This Friday, I’ll have the honor of speaking in front of nearly 1,000 of genetic counselors at the annual National Society of Genetic Counselors conference in San Diego. My plenary session is entitled “5 Things Genetic Counselors Need to Know About Previvors.” I’m excited and honored to participate in this important event.
Ever since my book, Previvors, came out last year I’ve been speaking nationwide to women and men about their cancer risk. I usually address risk factors, red flags, and all the statistics related to BRCA mutations, surveillance options, and the latest in prophylactic surgeries. But the genetic counselors already know all of this. In fact, many of them helped me decipher this critical information when I was first writing my book.
That’s why I’m shifting gears.
Because while my book includes the medical facts and information that previvors need to know, it also includes the stories of Lisa, Mayde, Amy, Rori, and Suzanne. And these anecdotes, these real-life experiences really convey to previvors—as well as their genetic counselors and doctors—all of the medical, emotional, and psychological issues that a person with a high risk for cancer might face.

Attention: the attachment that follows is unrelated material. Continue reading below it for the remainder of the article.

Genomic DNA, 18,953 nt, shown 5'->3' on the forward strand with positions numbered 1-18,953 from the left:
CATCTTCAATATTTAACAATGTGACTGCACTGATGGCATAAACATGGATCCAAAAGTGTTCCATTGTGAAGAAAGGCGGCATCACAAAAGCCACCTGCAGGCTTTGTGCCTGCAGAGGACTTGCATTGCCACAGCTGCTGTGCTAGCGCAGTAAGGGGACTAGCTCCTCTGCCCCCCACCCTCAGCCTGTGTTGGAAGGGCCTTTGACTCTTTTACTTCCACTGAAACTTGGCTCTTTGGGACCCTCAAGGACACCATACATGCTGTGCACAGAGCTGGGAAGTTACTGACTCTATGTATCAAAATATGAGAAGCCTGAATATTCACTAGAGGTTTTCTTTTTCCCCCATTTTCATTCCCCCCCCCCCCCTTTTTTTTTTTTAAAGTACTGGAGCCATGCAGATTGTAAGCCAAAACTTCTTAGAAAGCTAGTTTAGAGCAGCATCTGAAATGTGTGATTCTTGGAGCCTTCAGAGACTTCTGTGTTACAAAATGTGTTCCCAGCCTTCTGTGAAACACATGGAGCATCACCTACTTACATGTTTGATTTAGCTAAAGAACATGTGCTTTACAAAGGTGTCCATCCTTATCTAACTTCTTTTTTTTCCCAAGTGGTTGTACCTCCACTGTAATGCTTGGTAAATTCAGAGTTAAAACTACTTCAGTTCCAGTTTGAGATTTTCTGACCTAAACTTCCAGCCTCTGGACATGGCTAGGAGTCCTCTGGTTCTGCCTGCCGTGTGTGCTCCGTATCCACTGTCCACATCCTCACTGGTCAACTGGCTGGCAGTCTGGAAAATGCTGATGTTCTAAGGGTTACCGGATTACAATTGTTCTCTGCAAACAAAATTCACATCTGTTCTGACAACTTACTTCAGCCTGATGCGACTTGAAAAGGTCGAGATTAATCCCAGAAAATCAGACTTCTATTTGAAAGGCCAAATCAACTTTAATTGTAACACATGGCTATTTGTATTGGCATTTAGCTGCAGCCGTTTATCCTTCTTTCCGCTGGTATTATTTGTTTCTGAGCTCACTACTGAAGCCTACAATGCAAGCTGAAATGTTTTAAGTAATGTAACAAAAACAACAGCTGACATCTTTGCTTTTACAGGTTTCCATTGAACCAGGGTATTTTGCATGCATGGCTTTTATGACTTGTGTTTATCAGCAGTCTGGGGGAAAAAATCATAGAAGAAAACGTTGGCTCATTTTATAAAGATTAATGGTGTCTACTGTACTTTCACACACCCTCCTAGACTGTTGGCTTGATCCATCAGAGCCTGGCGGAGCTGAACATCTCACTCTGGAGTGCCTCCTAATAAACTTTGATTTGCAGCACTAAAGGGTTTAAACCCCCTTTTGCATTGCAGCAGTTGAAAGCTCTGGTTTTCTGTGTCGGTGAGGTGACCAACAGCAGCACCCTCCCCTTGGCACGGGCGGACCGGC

So, this Friday I’ll be sharing the perspective of the patients based on my interviews with these five women and through speaking with countless previvors at other speaking engagements and conferences throughout the country. I’ll explain what it is, exactly, that previvors say they need from their genetic counselors.
For the record, I am a huge proponent of genetic counseling, as are many other advocates for previvors. For instance, Sue Friedman, founder and director of FORCE, said in my book, “Genetics is a complicated, constantly evolving field, and it can be very difficult for a person to get a clear understanding of their risk unless they have input from a specialist in that area.” In other words, a board-certified genetic expert can provide previvors with accurate up-to-date information about their risk, help them with the psycholgocial repercussions of knowing it, and explain all options so they can make informed decisions regarding what to do about it. The danger of making such decisions in “a vacuum,” as Friedman puts it, is that women may make potentially life-altering choices based on false information or data they don’t completely understand.
It’s clear that previvors need genetic counselors. And through my speech to these counselors on Friday, I hope to help them make the most of their vital relationship with their patients.